Crisil Cites “HAM In A Jam” To Lower Road Project Execution Target
Road projects awarded under the National Highway Authority of India’s hybrid annuity model, where the government and private developers share the costs, are stuck in a jam, Crisil said, prompting it to mark down the execution forecast for the current fiscal.
The new road-building model was introduced in 2016 by Union Minister Nitin Gadkari, who has also set an ambitious target of building 40 km of roads every day.
Under HAM, the state sponsors 40 percent of the project cost which is spread across tranches anchored to milestones. The remaining cost is borne by the private entity.
The research agency, in a report named "HAM in a jam", claimed successful bidders are yet to receive contract letters from the NHAI. A road builder begins work on any project only after the letter is received.
We estimate around 800 km of execution is at risk this fiscal because many hybrid annuity model (HAM) projects are still awaiting appointed dates seven months after they were awarded.Crisil Research Report
In its latest report, Crisil brought down the average pace of construction to 9.9 to 10.4 km per day, which translates to 3,600–3,800 km for the entire year, versus its earlier projection of 4,300 km in FY19.
Crisil said land acquisition for most of the ongoing projects is in advanced stages, but lenders would begin disbursements only after the mandatory 80 percent land is in the 3G stage, when the authorities start finalising the compensation for land owners.
NHAI will have to pay annuity to the road developers for the delay, adding to its financial burden, Crisil said.
Of the 1,913 km of HAM projects considered for analysis by Crisil, around 390 km were pending financial closure and around 180 km projects have gone past the five-month window open for financial closure.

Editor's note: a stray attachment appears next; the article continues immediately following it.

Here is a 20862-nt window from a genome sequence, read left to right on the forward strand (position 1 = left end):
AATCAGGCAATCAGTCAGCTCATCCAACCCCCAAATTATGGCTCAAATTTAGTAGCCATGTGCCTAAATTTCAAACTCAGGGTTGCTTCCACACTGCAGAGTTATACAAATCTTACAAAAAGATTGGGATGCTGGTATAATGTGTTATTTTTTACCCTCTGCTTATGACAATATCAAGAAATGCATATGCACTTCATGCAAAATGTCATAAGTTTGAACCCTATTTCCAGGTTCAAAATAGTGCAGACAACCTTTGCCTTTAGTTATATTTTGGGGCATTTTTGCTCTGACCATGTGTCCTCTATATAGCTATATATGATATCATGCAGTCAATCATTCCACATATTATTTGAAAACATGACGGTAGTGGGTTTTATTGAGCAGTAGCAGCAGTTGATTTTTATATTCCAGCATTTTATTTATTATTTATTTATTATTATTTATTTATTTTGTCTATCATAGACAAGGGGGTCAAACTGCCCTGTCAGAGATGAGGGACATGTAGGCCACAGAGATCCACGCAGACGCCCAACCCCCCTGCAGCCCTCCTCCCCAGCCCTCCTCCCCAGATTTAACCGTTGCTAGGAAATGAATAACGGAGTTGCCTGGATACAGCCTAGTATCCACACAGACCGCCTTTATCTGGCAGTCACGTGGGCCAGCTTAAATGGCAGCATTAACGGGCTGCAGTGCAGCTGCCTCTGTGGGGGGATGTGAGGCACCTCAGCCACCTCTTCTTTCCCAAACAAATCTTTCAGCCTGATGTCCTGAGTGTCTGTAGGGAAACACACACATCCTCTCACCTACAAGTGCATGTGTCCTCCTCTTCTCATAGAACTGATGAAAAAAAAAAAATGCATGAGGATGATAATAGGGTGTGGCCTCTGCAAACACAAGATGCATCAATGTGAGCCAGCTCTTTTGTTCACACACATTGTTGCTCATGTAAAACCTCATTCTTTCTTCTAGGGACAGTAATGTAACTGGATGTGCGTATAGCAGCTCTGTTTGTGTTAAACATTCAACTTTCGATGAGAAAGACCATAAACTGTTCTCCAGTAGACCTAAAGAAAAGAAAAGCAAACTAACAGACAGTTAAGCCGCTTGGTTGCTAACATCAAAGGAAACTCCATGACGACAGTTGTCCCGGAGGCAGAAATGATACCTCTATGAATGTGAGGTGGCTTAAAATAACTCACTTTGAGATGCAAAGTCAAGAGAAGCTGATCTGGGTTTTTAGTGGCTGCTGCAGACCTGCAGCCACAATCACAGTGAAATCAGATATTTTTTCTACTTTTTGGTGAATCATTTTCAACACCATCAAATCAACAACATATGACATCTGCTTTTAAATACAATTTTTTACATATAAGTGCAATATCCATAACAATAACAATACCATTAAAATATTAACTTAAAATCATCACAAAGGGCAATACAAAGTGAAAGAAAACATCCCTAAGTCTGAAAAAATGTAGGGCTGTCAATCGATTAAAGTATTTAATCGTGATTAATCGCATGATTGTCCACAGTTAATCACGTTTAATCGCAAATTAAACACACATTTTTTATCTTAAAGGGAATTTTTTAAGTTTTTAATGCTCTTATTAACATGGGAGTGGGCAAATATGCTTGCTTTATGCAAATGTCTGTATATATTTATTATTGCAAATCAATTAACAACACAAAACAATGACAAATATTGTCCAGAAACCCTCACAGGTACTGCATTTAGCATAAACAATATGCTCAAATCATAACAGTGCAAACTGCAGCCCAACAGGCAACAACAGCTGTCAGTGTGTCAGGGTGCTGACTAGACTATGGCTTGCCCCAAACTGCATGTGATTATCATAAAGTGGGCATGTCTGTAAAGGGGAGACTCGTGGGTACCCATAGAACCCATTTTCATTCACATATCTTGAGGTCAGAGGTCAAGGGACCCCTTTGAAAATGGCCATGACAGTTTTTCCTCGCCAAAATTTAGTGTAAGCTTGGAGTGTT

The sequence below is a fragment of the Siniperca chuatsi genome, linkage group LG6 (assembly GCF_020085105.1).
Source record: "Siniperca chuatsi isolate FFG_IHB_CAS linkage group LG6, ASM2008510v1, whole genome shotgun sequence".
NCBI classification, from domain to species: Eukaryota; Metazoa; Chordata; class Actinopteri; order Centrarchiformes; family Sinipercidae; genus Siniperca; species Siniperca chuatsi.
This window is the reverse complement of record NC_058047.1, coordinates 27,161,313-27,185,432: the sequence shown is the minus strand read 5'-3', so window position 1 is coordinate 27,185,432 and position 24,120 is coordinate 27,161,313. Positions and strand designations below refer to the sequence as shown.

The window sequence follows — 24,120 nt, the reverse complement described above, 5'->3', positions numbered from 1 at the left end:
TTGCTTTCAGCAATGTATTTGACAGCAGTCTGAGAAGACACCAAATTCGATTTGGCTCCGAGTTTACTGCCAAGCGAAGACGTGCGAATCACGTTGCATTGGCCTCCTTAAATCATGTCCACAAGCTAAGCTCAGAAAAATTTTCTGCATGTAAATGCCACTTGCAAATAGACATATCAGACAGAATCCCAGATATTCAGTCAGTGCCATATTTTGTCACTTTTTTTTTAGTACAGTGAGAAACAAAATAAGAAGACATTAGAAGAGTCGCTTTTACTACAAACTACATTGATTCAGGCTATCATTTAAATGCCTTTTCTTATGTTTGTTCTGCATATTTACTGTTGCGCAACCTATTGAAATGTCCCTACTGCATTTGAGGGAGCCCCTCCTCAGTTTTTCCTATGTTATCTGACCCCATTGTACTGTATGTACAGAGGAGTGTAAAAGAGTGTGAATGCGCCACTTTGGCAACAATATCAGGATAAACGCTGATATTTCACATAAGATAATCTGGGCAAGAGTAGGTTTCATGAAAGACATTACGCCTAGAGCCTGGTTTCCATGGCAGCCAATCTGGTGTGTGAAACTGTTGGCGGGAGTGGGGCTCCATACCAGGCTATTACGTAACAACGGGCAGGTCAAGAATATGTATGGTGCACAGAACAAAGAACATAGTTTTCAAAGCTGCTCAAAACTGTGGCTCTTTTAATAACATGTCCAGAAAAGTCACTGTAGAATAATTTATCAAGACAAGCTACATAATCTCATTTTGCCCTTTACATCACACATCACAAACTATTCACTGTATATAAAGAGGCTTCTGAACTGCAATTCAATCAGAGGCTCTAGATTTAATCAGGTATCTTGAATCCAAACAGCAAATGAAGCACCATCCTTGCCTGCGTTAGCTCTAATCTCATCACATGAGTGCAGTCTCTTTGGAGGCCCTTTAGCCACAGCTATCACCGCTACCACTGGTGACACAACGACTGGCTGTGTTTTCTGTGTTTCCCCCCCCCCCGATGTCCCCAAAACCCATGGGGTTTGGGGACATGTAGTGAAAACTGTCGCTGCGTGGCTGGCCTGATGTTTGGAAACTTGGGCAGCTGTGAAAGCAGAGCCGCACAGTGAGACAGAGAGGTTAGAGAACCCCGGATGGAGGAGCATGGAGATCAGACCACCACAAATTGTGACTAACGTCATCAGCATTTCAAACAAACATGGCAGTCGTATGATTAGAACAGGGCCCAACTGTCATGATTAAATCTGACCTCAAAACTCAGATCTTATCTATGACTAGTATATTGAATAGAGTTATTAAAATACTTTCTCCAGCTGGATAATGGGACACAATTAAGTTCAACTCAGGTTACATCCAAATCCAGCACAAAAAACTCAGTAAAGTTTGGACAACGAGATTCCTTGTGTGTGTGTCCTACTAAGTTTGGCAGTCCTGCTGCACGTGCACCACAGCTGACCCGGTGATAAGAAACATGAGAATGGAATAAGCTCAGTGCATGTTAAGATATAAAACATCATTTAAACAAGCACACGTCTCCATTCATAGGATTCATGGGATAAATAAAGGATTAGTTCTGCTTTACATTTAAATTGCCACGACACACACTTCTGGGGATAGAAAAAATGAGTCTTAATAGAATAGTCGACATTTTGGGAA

The situation, however, is better for projects under the engineering, procurement, construction model, where NHAI has a larger window to complete land acquisition, Crisil said.
The report said that as per data, financial closures were being achieved at an 80:20 debt-to-equity ratio, resulting in an equity share of 12 percent of the total project cost for a developer.
Lack Of Financial Closure
Another factor, hurting project execution is the cautious approach adapted by financial lenders, Crisil said.
The 11 state-run lenders put under the RBI’s prompt corrective action framework, contributed 18 to 20 percent of the total bank credit. The stricter rules, prohibit them from lending to under-construction road projects, according to the research firm.
The "short-term liquidity crisis" has prompted non-bank lenders to also turn cautious.
The HAM model, according to the research agency, was created to incentivise bankers by lowering overall project risk so that they could lend more to public-private partnership projects. The model includes clauses such as guaranteed partial payment from the NHAI even in case of default by the private player or termination of agreement.